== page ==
2011 - %3, March

Life in the Sea Ice

| Tue Mar. 1, 2011 4:15 PM PST

Seal tracks on sea ice. Photo by Jason Auch, courtesy Wikimedia Commons.Seal tracks on sea ice. Photo by Jason Auch, courtesy Wikimedia Commons.

 

There's a fascinating paper in PNAS examining the relationship between Arctic sea ice and the single-celled algae that live in sea ice. These tiny players account for 57 percent of the primary productivity—that is, the business of making life from nonlife via photosynthesis—in springtime Arctic waters.

The authors turned the predictable question—How will dwindling Arctic sea ice affect ice-dwelling algae?—inside-out:
Here we ... ask instead whether organisms—in particular sea-ice algae—have evolved means to alter ice physical properties to their benefit, mitigating impacts of climate change.

 

Frazil or grease ice, an early stage in the formation of sea ice. Photo by Mila Zinkova, courtesy Wikimedia Commons.Frazil or grease ice, an early stage in the formation of sea ice. Photo by Mila Zinkova, courtesy Wikimedia Commons.

 

Some background: Although sea ice forms from seawater, it's composed largely of freshwater. That's because in the course of freezing most brine is expelled from the ice crystals—though some remains trapped in microscopic channels and pockets known as brine inclusions.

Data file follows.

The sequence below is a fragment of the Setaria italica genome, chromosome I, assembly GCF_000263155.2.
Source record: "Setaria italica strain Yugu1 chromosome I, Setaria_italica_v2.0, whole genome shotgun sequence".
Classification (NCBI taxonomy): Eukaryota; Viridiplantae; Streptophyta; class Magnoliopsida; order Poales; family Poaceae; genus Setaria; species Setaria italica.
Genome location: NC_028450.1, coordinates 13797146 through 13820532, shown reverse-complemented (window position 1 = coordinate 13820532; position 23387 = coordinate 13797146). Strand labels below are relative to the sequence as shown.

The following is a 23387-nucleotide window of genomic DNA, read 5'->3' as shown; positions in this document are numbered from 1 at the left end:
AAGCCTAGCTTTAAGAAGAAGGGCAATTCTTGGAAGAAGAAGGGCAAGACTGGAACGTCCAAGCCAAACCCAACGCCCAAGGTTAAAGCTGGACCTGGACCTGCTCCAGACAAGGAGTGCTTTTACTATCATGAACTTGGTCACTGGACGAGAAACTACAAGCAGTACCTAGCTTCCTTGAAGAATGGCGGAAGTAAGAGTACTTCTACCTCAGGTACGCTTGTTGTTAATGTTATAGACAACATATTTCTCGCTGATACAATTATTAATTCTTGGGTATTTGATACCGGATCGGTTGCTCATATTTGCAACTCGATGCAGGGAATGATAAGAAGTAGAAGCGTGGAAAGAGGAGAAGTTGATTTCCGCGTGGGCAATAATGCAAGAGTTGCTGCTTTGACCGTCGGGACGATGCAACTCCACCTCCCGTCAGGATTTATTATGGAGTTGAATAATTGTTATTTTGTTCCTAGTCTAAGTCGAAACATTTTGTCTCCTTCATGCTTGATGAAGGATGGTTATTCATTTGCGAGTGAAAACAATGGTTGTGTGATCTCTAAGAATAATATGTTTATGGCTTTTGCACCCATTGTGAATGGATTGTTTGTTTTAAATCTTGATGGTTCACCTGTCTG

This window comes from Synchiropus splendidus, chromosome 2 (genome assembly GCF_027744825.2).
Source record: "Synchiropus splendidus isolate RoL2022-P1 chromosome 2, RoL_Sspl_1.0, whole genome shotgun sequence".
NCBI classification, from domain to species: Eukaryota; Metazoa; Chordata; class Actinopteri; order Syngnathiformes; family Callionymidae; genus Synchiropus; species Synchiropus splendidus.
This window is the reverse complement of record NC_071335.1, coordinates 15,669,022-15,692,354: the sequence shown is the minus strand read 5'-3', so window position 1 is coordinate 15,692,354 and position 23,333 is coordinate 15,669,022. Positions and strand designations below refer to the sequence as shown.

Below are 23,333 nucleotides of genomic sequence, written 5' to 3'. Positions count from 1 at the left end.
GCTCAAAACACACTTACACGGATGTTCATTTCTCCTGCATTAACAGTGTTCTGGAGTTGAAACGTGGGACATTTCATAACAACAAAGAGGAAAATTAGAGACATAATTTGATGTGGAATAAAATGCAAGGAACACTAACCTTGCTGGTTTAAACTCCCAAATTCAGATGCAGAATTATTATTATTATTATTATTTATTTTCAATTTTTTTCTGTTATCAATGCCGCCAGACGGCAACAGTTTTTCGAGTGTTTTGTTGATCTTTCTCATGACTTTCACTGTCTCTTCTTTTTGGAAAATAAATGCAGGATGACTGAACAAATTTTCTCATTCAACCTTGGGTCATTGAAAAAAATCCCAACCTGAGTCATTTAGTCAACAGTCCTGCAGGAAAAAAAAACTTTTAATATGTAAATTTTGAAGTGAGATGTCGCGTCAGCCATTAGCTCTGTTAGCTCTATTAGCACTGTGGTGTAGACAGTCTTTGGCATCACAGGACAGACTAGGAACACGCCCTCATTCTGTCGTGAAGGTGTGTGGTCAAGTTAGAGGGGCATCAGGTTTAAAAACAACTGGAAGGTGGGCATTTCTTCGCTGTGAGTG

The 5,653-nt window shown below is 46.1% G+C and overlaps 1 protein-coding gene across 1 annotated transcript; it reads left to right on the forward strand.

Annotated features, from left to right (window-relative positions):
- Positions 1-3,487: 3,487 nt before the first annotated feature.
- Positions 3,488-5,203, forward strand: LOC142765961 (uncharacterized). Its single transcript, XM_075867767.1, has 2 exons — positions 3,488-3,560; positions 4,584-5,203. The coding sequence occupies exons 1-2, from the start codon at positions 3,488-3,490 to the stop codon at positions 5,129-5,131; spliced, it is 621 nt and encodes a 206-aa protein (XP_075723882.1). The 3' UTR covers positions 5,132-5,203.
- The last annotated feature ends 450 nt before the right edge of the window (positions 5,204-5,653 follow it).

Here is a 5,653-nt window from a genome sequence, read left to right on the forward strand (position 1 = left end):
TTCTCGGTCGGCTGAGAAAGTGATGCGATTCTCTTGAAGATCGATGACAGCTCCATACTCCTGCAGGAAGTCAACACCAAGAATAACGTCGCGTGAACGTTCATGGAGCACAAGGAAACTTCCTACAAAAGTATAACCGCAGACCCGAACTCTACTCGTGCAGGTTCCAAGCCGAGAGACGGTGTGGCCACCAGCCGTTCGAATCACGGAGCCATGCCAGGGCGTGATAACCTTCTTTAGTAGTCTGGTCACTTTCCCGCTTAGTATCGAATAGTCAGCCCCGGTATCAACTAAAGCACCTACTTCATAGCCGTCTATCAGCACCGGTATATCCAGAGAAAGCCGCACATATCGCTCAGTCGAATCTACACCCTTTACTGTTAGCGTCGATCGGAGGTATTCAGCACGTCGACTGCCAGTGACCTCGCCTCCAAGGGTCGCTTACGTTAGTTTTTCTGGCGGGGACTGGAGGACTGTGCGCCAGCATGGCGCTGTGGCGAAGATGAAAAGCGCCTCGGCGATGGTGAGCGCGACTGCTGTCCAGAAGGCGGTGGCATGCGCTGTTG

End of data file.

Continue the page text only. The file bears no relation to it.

Amazingly, brine inclusions support tiny but rich ecosystems of  bacteria, viruses, unicellular algae, diatom chains, worms, and crustaceans—a near-frozen ecosystem inside a frozen world known as a sympagic environment (Greek syn: with; pagos: frost). 

We know a lot of lifeforms inhabit Arctic sea ice—and we hear a fair amount about the big guys, like seals, walruses, and polar bears.

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Huckabee and the Birthers

| Tue Mar. 1, 2011 3:29 PM PST

Mike Huckabee says he's not a birther. Oh sure, when radio host Steve Malzberg quizzed him about it on Monday he admitted that "I would love to know more. What I know is troubling enough." And he went on to express his concerns about Obama being raised in Kenya, even though Obama wasn't, in fact, raised in Kenya. (He was raised in Honolulu, mainly, with a few years spent in Indonesia, facts that aren't exactly hard to dig up.) Still, Huckabee's not a birther. He thinks Obama was born in America.

But here's the great part. I hadn't heard this before, but apparently Huckabee's stock answer about why he believes Obama was born in America goes like this:

The only reason I’m not as confident that there’s something about the birth certificate, Steve, is because I know the Clintons. I’m convinced if there was anything that they could have found on that, they would have found it, and I promise they would have used it.

That's brilliant! Huckabee wants to appear sane, so he can't be a birther. But he probably doesn't want to lose the birther vote either, since a big part of his base believes the birther conspiracy. So how does he explain not believing it? By pointing to Obama's certificate of live birth? By mentioning the birth notices in the Honolulu papers in 1961? By quoting the director of the Hawaii State Department of Health?